26 April, 2012

Mystery Musings: How to lift that fingerprint?

There's more than one way to lift a print. And did you know that there are three types of prints?  Latent, patent or visible, and plastic or impression. 

Visible fingerprints can be photographed directly, and impression fingerprints can usually be photographed under special lighting conditions. It is only the invisible latent fingerprints that are difficult to photograph. They must first be made visible, and the fact that they are easily wiped away with a cloth or Clorox only makes it harder.

The old stand by standard fingerprint powder is still used, but it's no longer the method of choice.  One reason being that the volcanic ash it is made is extremely fine and almost impossible to remove if dumped on a rug or upholstered furniture. Regular powder can be applied smooth, shiny surfaces such as windows, televisions, kitchen counter tops, painted surfaces, and vehicles—either the painted surfaces on the exterior or on glass. Prints are then lifted using adhesive film.

The Magna Brush uses standard powder with pieces of iron metal added and also works best on shiny surfaces. When dusting for fingerprints with magnetic powder, crime scene investigators must use a magnetic applicator which has a magnet. Besides being available in the colors of black, white, silver/gray and biochromatic, magnetic powder is also available in fluorescent magnetic powder colors like red and green which are useful for objects like soda cans. The fluorescent powder will reveal the print under black light or with a specially coated camera lens. Since it is applied with a magnetic brush, there is less diffusion and less mess, making it the preferred method in most cases.

But what about some of the gee whiz stuff we see on TV?  Turns out NCIS's lab guru Abby Sciutto is right: super glue is effective.  Actually it's one of the glue's components—cyanoacrylate—which, when mixed with heat and humidity, adheres to a print. The print can then be dusted using one of the available powders.  Don't try this at home! Cyanoacrylate contains cyanide and must be used in a closed container.

Finger prints consist primarily of ordinary sweat and other organic components exuded through the fingertips. Sweat is mostly water, and will dry after a fairly short period of time, making them difficult or impossible to lift with powders.  In this case, a ninhydrin solution can be sprayed, swabbed or dripped onto the surface. Ninhydrin reacts with the amino acids in the prints, forming a purple or pink compound.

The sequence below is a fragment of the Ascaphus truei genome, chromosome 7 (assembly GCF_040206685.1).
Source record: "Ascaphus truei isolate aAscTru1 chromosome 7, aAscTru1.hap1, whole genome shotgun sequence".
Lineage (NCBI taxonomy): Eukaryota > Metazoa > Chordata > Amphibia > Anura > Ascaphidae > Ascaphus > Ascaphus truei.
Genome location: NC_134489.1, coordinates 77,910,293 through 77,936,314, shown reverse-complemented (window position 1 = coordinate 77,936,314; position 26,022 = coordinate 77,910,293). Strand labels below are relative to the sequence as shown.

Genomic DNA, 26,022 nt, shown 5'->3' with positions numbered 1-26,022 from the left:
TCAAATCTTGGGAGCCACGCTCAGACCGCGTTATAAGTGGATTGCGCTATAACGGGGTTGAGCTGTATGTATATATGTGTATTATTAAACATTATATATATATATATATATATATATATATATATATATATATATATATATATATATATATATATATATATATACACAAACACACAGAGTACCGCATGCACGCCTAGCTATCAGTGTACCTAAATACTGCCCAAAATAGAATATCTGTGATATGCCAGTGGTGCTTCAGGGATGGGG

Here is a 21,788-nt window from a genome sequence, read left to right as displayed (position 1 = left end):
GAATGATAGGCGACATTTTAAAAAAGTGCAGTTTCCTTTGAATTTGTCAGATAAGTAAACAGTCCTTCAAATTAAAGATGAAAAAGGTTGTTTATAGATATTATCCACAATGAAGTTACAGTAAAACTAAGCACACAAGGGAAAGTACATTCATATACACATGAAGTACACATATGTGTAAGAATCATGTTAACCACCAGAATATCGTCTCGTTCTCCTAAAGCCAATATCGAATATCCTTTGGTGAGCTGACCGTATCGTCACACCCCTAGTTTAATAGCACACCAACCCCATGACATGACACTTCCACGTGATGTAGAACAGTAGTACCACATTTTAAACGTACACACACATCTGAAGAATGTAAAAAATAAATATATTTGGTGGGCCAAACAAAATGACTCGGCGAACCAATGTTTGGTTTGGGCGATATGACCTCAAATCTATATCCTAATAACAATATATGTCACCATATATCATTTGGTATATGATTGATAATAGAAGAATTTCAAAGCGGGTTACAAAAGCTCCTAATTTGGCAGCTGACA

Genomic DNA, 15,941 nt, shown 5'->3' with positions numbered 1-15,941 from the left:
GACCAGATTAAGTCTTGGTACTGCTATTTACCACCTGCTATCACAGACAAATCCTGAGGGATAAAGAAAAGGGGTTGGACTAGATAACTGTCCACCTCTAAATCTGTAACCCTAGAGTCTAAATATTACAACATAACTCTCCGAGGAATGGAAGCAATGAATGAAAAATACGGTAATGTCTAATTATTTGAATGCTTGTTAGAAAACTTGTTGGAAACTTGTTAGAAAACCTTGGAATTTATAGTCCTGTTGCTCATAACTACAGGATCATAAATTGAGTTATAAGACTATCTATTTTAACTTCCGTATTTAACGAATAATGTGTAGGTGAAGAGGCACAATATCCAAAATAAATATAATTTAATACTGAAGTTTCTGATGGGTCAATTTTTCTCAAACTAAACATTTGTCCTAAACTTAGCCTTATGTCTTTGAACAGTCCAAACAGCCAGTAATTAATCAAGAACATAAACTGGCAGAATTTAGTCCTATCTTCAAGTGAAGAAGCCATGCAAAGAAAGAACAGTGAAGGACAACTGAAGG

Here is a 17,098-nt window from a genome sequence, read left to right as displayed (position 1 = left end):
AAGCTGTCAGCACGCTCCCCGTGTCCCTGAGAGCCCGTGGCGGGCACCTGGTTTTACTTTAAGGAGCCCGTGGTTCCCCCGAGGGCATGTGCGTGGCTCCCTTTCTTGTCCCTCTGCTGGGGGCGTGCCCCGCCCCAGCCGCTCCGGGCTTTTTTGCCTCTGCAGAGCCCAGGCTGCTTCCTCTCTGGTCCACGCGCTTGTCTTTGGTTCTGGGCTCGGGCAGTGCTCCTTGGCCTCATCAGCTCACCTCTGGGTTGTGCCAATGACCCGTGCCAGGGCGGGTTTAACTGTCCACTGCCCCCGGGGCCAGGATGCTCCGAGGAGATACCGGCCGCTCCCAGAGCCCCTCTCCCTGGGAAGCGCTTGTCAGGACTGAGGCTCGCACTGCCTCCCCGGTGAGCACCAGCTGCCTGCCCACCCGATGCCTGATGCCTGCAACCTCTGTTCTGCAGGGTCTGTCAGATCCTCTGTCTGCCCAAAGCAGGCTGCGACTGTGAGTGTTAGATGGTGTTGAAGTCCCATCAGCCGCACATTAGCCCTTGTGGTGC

Iodine crystals can also be used for card stock. The crystals are placed in a glass tube known as a fumer. The CSI then blows into the fumer, causing the transformation from solid to gas. The iodine vapours are emitted from the other end, and if the tube is aimed at a latent print, it will become visible for a short time. Do not try this at home! If inhaled, the fumes will convert back to crystals in your lungs and they are highly carcinogenic.

Silver Nitrate is a less toxic way of detecting prints on paper. Silver chloride turns black in light, and one of the components of sweat is sodium chloride. The silver nitrate is placed with distilled water and applied to the paper. The paper is exposed to light, and any prints will turn black.

On wet surfaces, if there is no time to allow it to dry, police use a small particle reagent (SPR) . The SPR can be sprayed on  wet surface, for instance a car, then hosed off.  Fingerprints will stay clear.

Fingerprints on duct tape, sticky tape, or labels can be lifted using crystal violet which is absorbed by the fatty constituents in a fingerprint, thereby coloring it purple. Again, don't try it at home, as it is highly poisonous and easily absorbed through the skin.

And finally, there is Amido Black, a chemical used to develop fingerprints in blood. A fixing agent is first applied to the blood stain, and then amido black is used, resulting in a dark blue to black staining of the protein that can enhance the contrast and visibility of patterns and impressions and allow for easier documentation.

Fingerprints will not adhere to unfinished wood or rock, although there is a solution which can be used to enhance prints on these surfaces.  Unfortunately it costs $500 per ounce!


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